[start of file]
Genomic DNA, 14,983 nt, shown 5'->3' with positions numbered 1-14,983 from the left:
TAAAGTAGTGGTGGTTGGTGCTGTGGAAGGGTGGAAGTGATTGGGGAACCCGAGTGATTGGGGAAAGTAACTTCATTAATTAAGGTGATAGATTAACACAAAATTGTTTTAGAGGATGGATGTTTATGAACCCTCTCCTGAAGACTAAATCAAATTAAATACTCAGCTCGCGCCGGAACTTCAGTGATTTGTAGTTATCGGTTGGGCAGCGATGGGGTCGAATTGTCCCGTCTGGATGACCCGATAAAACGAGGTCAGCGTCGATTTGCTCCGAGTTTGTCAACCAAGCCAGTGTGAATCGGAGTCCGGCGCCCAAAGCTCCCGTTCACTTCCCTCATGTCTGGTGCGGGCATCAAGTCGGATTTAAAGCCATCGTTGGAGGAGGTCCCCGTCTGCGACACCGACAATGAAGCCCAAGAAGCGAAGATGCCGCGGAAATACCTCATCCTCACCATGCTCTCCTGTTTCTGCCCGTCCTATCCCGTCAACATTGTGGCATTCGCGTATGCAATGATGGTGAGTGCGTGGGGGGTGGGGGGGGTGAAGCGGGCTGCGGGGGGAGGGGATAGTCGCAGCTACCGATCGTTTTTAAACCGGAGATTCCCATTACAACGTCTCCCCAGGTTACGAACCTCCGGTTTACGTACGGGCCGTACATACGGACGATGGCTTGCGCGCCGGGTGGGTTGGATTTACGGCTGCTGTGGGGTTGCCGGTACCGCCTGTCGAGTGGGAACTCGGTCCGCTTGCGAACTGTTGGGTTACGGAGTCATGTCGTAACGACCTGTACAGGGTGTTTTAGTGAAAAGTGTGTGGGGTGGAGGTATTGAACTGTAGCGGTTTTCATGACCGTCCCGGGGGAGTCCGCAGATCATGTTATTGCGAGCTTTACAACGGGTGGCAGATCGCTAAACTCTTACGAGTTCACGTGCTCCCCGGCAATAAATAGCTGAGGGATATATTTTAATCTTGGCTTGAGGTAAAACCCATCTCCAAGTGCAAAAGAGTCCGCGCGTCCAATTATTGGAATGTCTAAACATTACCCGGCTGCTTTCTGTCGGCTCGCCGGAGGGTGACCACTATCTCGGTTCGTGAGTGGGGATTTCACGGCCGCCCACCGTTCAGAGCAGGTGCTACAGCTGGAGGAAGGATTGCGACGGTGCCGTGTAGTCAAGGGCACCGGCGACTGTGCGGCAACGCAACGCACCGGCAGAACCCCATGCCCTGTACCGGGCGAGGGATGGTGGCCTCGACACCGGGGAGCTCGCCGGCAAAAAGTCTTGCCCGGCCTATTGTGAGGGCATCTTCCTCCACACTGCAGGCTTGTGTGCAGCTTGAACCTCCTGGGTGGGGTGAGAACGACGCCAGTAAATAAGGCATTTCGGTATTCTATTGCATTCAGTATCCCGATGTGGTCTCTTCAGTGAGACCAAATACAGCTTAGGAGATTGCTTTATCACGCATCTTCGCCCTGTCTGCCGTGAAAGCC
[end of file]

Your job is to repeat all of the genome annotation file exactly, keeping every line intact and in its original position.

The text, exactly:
Genomic DNA, 14,983 nt, shown 5'->3' with positions numbered 1-14,983 from the left:
TAAAGTAGTGGTGGTTGGTGCTGTGGAAGGGTGGAAGTGATTGGGGAACCCGAGTGATTGGGGAAAGTAACTTCATTAATTAAGGTGATAGATTAACACAAAATTGTTTTAGAGGATGGATGTTTATGAACCCTCTCCTGAAGACTAAATCAAATTAAATACTCAGCTCGCGCCGGAACTTCAGTGATTTGTAGTTATCGGTTGGGCAGCGATGGGGTCGAATTGTCCCGTCTGGATGACCCGATAAAACGAGGTCAGCGTCGATTTGCTCCGAGTTTGTCAACCAAGCCAGTGTGAATCGGAGTCCGGCGCCCAAAGCTCCCGTTCACTTCCCTCATGTCTGGTGCGGGCATCAAGTCGGATTTAAAGCCATCGTTGGAGGAGGTCCCCGTCTGCGACACCGACAATGAAGCCCAAGAAGCGAAGATGCCGCGGAAATACCTCATCCTCACCATGCTCTCCTGTTTCTGCCCGTCCTATCCCGTCAACATTGTGGCATTCGCGTATGCAATGATGGTGAGTGCGTGGGGGGTGGGGGGGGTGAAGCGGGCTGCGGGGGGAGGGGATAGTCGCAGCTACCGATCGTTTTTAAACCGGAGATTCCCATTACAACGTCTCCCCAGGTTACGAACCTCCGGTTTACGTACGGGCCGTACATACGGACGATGGCTTGCGCGCCGGGTGGGTTGGATTTACGGCTGCTGTGGGGTTGCCGGTACCGCCTGTCGAGTGGGAACTCGGTCCGCTTGCGAACTGTTGGGTTACGGAGTCATGTCGTAACGACCTGTACAGGGTGTTTTAGTGAAAAGTGTGTGGGGTGGAGGTATTGAACTGTAGCGGTTTTCATGACCGTCCCGGGGGAGTCCGCAGATCATGTTATTGCGAGCTTTACAACGGGTGGCAGATCGCTAAACTCTTACGAGTTCACGTGCTCCCCGGCAATAAATAGCTGAGGGATATATTTTAATCTTGGCTTGAGGTAAAACCCATCTCCAAGTGCAAAAGAGTCCGCGCGTCCAATTATTGGAATGTCTAAACATTACCCGGCTGCTTTCTGTCGGCTCGCCGGAGGGTGACCACTATCTCGGTTCGTGAGTGGGGATTTCACGGCCGCCCACCGTTCAGAGCAGGTGCTACAGCTGGAGGAAGGATTGCGACGGTGCCGTGTAGTCAAGGGCACCGGCGACTGTGCGGCAACGCAACGCACCGGCAGAACCCCATGCCCTGTACCGGGCGAGGGATGGTGGCCTCGACACCGGGGAGCTCGCCGGCAAAAAGTCTTGCCCGGCCTATTGTGAGGGCATCTTCCTCCACACTGCAGGCTTGTGTGCAGCTTGAACCTCCTGGGTGGGGTGAGAACGACGCCAGTAAATAAGGCATTTCGGTATTCTATTGCATTCAGTATCCCGATGTGGTCTCTTCAGTGAGACCAAATACAGCTTAGGAGATTGCTTTATCACGCATCTTCGCCCTGTCTGCCGTGAAAGCC